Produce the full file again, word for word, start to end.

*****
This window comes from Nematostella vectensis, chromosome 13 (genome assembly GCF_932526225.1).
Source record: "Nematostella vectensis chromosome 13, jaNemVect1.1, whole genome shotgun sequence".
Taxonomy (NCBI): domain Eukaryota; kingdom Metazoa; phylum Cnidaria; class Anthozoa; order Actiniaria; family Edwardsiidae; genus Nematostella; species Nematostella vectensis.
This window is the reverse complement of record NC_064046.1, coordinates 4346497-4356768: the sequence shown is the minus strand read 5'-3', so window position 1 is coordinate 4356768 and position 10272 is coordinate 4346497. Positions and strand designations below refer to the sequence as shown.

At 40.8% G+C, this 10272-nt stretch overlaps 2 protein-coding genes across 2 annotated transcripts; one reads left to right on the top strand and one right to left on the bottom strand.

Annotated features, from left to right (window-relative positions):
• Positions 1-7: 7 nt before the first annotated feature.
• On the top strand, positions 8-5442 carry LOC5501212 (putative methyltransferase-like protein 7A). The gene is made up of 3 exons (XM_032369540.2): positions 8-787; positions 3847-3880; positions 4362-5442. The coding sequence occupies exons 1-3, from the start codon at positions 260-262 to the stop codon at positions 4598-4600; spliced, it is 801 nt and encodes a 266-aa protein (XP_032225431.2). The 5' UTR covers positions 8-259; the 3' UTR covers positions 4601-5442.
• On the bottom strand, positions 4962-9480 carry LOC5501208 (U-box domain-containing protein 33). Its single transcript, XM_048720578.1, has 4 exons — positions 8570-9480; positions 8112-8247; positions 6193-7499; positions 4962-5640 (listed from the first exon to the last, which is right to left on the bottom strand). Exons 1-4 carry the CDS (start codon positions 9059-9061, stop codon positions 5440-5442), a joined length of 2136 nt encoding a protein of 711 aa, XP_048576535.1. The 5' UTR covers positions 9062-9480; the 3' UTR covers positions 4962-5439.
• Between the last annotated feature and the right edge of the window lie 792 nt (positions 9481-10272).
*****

This window comes from Nematostella vectensis, chromosome 13 (genome assembly GCF_932526225.1).
Source record: "Nematostella vectensis chromosome 13, jaNemVect1.1, whole genome shotgun sequence".
Taxonomy (NCBI): domain Eukaryota; kingdom Metazoa; phylum Cnidaria; class Anthozoa; order Actiniaria; family Edwardsiidae; genus Nematostella; species Nematostella vectensis.
This window is the reverse complement of record NC_064046.1, coordinates 4346497-4356768: the sequence shown is the minus strand read 5'-3', so window position 1 is coordinate 4356768 and position 10272 is coordinate 4346497. Positions and strand designations below refer to the sequence as shown.

At 40.8% G+C, this 10272-nt stretch overlaps 2 protein-coding genes across 2 annotated transcripts; one reads left to right on the top strand and one right to left on the bottom strand.

Annotated features, from left to right (window-relative positions):
• Positions 1-7: 7 nt before the first annotated feature.
• On the top strand, positions 8-5442 carry LOC5501212 (putative methyltransferase-like protein 7A). The gene is made up of 3 exons (XM_032369540.2): positions 8-787; positions 3847-3880; positions 4362-5442. The coding sequence occupies exons 1-3, from the start codon at positions 260-262 to the stop codon at positions 4598-4600; spliced, it is 801 nt and encodes a 266-aa protein (XP_032225431.2). The 5' UTR covers positions 8-259; the 3' UTR covers positions 4601-5442.
• On the bottom strand, positions 4962-9480 carry LOC5501208 (U-box domain-containing protein 33). Its single transcript, XM_048720578.1, has 4 exons — positions 8570-9480; positions 8112-8247; positions 6193-7499; positions 4962-5640 (listed from the first exon to the last, which is right to left on the bottom strand). Exons 1-4 carry the CDS (start codon positions 9059-9061, stop codon positions 5440-5442), a joined length of 2136 nt encoding a protein of 711 aa, XP_048576535.1. The 5' UTR covers positions 9062-9480; the 3' UTR covers positions 4962-5439.
• Between the last annotated feature and the right edge of the window lie 792 nt (positions 9481-10272).